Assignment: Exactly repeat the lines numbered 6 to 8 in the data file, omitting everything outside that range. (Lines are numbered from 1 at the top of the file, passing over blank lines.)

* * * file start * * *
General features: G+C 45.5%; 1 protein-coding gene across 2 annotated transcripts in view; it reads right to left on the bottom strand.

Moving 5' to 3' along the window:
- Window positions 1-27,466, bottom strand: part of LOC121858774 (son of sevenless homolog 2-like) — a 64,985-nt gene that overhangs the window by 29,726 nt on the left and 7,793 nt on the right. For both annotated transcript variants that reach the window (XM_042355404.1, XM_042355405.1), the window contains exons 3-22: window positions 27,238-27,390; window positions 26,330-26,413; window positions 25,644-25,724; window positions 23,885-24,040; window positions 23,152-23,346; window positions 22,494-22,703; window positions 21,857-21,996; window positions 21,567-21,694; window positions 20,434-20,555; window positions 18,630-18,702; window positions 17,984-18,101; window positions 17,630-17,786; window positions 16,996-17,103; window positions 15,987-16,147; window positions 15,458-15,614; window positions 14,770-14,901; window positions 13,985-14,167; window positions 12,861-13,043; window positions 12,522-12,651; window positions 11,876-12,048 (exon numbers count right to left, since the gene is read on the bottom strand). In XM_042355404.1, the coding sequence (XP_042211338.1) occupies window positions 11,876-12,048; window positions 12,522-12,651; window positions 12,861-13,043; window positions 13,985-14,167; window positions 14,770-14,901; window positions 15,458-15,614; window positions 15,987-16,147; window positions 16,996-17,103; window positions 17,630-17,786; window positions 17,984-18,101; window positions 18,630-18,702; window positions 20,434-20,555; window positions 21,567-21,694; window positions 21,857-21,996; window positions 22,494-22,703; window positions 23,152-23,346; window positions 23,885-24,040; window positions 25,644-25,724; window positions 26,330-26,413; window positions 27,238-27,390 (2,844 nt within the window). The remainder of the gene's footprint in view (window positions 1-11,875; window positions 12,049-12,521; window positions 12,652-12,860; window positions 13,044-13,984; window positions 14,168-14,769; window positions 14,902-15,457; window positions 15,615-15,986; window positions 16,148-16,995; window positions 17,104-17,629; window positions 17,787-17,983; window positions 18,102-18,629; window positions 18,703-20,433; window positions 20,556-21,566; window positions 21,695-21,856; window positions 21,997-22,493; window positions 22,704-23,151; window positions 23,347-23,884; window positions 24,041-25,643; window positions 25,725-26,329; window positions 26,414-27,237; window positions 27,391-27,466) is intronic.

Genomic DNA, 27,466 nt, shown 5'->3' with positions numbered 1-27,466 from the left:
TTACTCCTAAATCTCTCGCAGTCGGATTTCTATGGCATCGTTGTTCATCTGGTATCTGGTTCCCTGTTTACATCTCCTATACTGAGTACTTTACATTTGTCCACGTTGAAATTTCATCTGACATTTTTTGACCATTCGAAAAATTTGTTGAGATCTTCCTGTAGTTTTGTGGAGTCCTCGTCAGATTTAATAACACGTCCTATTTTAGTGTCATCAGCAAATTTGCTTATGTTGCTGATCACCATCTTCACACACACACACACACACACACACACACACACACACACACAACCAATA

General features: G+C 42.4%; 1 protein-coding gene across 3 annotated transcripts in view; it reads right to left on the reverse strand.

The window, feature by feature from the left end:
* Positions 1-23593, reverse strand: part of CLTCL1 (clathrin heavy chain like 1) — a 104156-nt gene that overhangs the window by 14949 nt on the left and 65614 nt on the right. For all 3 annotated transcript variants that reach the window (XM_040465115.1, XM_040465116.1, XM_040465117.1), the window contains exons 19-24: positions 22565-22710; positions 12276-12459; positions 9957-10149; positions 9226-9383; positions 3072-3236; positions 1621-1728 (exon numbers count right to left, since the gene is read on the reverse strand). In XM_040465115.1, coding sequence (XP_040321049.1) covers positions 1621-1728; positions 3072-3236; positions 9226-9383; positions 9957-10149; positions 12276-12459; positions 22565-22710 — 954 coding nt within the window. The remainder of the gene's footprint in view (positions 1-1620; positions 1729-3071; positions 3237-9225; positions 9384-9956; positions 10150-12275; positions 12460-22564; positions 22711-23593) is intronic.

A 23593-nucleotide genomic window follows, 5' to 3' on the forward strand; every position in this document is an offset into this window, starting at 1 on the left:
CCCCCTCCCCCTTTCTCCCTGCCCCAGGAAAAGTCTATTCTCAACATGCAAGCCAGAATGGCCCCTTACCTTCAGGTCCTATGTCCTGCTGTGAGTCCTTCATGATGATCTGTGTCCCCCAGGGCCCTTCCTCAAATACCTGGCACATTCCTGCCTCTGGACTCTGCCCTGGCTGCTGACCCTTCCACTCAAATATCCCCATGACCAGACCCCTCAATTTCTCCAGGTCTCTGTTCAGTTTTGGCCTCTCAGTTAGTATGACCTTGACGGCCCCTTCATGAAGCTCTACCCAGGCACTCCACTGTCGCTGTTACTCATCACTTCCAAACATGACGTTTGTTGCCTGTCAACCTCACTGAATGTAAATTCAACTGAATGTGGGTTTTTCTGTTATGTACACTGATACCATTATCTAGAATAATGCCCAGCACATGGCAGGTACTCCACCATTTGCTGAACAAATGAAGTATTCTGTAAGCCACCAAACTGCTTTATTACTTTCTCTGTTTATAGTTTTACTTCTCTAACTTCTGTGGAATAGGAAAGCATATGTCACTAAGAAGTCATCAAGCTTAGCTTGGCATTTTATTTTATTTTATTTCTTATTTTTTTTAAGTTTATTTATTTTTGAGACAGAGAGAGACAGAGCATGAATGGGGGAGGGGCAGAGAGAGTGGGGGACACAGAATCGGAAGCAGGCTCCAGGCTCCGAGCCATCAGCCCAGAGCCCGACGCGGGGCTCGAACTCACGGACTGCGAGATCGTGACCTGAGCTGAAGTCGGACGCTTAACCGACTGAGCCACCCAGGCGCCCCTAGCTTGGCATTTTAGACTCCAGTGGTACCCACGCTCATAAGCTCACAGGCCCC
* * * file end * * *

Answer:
General features: G+C 42.4%; 1 protein-coding gene across 3 annotated transcripts in view; it reads right to left on the reverse strand.

The window, feature by feature from the left end:
* Positions 1-23593, reverse strand: part of CLTCL1 (clathrin heavy chain like 1) — a 104156-nt gene that overhangs the window by 14949 nt on the left and 65614 nt on the right. For all 3 annotated transcript variants that reach the window (XM_040465115.1, XM_040465116.1, XM_040465117.1), the window contains exons 19-24: positions 22565-22710; positions 12276-12459; positions 9957-10149; positions 9226-9383; positions 3072-3236; positions 1621-1728 (exon numbers count right to left, since the gene is read on the reverse strand). In XM_040465115.1, coding sequence (XP_040321049.1) covers positions 1621-1728; positions 3072-3236; positions 9226-9383; positions 9957-10149; positions 12276-12459; positions 22565-22710 — 954 coding nt within the window. The remainder of the gene's footprint in view (positions 1-1620; positions 1729-3071; positions 3237-9225; positions 9384-9956; positions 10150-12275; positions 12460-22564; positions 22711-23593) is intronic.